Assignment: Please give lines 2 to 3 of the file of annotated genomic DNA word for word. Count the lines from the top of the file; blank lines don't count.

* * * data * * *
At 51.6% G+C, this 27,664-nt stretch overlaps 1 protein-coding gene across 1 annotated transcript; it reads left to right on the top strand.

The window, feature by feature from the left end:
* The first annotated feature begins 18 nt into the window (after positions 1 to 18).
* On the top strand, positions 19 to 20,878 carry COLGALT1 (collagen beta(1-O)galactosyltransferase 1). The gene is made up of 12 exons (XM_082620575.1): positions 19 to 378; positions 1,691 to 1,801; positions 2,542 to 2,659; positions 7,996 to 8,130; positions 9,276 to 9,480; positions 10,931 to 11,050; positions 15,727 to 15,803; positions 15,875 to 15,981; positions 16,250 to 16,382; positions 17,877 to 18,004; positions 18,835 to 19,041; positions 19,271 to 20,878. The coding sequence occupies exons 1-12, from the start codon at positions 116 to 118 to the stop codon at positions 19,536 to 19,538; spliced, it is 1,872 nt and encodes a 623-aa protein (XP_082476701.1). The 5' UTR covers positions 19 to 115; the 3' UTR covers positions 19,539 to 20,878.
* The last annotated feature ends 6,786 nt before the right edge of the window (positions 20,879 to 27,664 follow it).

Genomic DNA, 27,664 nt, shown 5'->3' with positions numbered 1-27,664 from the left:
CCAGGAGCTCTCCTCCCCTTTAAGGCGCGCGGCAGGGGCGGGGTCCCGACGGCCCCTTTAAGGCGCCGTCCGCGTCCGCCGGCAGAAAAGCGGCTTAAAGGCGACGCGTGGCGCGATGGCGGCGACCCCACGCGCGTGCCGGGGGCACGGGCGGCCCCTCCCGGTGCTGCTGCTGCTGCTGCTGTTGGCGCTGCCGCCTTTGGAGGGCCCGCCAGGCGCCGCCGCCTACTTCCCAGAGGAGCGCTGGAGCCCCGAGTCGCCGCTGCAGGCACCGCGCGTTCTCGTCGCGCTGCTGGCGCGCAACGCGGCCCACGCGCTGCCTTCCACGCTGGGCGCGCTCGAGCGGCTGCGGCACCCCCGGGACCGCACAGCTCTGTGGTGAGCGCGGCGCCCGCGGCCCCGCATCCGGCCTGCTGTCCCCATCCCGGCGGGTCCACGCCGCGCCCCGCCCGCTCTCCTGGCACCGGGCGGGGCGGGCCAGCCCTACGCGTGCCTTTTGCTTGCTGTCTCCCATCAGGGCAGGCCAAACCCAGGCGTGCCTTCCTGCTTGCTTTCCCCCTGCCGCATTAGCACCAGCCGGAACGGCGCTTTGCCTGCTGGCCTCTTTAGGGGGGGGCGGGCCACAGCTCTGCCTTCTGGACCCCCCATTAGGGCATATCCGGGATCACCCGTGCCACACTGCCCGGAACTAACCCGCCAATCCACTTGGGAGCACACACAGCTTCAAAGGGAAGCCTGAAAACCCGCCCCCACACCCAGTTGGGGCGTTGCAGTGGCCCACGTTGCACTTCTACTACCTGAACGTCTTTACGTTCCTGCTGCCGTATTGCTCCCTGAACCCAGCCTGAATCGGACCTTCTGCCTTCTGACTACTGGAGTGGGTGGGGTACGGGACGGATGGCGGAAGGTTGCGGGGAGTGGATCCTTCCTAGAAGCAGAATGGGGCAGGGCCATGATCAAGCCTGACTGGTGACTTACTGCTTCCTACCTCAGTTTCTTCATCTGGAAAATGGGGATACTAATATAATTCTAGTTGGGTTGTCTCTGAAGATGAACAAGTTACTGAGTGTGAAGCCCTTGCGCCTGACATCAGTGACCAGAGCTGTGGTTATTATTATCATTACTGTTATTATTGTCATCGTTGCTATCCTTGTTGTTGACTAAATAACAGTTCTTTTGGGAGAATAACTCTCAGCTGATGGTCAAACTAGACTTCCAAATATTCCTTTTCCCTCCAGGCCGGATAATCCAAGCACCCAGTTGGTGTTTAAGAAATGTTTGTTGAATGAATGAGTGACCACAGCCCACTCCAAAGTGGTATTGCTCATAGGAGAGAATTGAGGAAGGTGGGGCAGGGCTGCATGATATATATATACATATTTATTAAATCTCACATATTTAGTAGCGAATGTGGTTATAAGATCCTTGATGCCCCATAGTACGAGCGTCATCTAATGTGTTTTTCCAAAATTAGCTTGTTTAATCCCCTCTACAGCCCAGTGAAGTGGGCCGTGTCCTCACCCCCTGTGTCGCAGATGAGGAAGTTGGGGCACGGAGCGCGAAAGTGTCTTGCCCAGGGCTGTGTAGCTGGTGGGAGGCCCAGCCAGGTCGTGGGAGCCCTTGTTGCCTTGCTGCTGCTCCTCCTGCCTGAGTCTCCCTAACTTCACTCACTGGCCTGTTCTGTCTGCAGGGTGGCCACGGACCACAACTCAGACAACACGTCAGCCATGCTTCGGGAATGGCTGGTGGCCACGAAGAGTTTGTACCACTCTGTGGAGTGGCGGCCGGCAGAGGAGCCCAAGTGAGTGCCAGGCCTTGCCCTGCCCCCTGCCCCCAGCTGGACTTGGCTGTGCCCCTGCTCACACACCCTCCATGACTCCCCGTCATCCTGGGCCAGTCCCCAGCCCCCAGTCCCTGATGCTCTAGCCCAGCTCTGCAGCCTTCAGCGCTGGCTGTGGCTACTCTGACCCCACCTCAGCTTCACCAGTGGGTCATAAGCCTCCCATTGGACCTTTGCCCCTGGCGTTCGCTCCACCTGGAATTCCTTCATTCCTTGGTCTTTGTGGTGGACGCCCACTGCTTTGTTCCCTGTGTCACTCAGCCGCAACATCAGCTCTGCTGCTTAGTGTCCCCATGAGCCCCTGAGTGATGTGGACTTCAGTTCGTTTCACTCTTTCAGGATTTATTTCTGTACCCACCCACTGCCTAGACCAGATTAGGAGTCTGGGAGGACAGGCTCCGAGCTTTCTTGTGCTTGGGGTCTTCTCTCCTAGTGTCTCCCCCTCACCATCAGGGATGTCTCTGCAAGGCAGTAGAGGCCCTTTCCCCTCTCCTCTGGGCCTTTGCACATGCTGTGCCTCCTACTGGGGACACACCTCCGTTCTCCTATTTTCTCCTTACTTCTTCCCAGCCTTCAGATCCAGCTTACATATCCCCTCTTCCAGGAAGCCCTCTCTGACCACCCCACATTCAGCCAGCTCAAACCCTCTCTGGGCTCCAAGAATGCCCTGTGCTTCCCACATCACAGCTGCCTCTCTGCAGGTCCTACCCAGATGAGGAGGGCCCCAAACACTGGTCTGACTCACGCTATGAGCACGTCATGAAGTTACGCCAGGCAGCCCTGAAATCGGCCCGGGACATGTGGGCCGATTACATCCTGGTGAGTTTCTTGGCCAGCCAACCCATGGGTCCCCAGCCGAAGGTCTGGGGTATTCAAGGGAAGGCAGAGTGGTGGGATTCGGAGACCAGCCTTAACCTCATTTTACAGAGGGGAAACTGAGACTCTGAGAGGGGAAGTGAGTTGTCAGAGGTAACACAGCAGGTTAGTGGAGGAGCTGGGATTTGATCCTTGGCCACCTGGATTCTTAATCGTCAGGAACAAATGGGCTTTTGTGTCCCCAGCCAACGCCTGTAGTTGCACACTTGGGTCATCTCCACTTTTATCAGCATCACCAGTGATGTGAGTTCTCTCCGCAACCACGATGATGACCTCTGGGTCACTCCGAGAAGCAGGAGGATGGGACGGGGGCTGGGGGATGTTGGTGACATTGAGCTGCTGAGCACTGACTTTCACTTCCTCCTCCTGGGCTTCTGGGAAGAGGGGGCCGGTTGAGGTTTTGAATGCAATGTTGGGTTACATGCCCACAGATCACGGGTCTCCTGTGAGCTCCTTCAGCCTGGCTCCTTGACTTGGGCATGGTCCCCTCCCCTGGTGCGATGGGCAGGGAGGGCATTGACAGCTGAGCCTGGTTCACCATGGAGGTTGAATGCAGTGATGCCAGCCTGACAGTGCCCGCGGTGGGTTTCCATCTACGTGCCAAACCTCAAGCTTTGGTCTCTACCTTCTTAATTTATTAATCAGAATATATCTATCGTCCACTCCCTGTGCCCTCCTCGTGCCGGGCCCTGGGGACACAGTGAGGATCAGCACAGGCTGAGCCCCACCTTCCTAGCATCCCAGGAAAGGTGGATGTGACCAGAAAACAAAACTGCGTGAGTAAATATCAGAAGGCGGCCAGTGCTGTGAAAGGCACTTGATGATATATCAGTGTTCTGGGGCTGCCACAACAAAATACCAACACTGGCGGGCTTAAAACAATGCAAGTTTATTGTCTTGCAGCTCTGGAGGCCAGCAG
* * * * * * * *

The window, feature by feature from the left end:
* The first annotated feature begins 18 nt into the window (after positions 1 to 18).